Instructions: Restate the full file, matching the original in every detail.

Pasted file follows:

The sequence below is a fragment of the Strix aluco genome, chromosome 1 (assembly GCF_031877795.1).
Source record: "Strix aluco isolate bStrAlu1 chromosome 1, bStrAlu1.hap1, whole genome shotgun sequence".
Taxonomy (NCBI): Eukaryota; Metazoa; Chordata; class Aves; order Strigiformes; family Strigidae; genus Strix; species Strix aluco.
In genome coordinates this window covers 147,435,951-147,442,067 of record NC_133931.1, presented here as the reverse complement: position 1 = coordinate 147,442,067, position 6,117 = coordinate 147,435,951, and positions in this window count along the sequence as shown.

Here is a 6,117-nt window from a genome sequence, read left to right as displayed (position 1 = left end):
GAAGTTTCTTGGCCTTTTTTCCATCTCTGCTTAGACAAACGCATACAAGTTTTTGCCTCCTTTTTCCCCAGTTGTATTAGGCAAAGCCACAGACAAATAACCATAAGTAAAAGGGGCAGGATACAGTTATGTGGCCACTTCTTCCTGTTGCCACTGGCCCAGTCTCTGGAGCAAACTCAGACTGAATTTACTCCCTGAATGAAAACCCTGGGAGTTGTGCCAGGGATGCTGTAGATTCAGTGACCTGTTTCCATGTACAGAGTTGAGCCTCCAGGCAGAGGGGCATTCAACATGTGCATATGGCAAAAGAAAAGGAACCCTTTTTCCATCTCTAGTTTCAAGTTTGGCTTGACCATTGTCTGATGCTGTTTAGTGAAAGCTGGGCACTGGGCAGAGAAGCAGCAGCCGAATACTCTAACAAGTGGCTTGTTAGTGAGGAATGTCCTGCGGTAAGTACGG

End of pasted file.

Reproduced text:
The sequence below is a fragment of the Strix aluco genome, chromosome 1 (assembly GCF_031877795.1).
Source record: "Strix aluco isolate bStrAlu1 chromosome 1, bStrAlu1.hap1, whole genome shotgun sequence".
Taxonomy (NCBI): Eukaryota; Metazoa; Chordata; class Aves; order Strigiformes; family Strigidae; genus Strix; species Strix aluco.
In genome coordinates this window covers 147,435,951-147,442,067 of record NC_133931.1, presented here as the reverse complement: position 1 = coordinate 147,442,067, position 6,117 = coordinate 147,435,951, and positions in this window count along the sequence as shown.

Here is a 6,117-nt window from a genome sequence, read left to right as displayed (position 1 = left end):
GAAGTTTCTTGGCCTTTTTTCCATCTCTGCTTAGACAAACGCATACAAGTTTTTGCCTCCTTTTTCCCCAGTTGTATTAGGCAAAGCCACAGACAAATAACCATAAGTAAAAGGGGCAGGATACAGTTATGTGGCCACTTCTTCCTGTTGCCACTGGCCCAGTCTCTGGAGCAAACTCAGACTGAATTTACTCCCTGAATGAAAACCCTGGGAGTTGTGCCAGGGATGCTGTAGATTCAGTGACCTGTTTCCATGTACAGAGTTGAGCCTCCAGGCAGAGGGGCATTCAACATGTGCATATGGCAAAAGAAAAGGAACCCTTTTTCCATCTCTAGTTTCAAGTTTGGCTTGACCATTGTCTGATGCTGTTTAGTGAAAGCTGGGCACTGGGCAGAGAAGCAGCAGCCGAATACTCTAACAAGTGGCTTGTTAGTGAGGAATGTCCTGCGGTAAGTACGG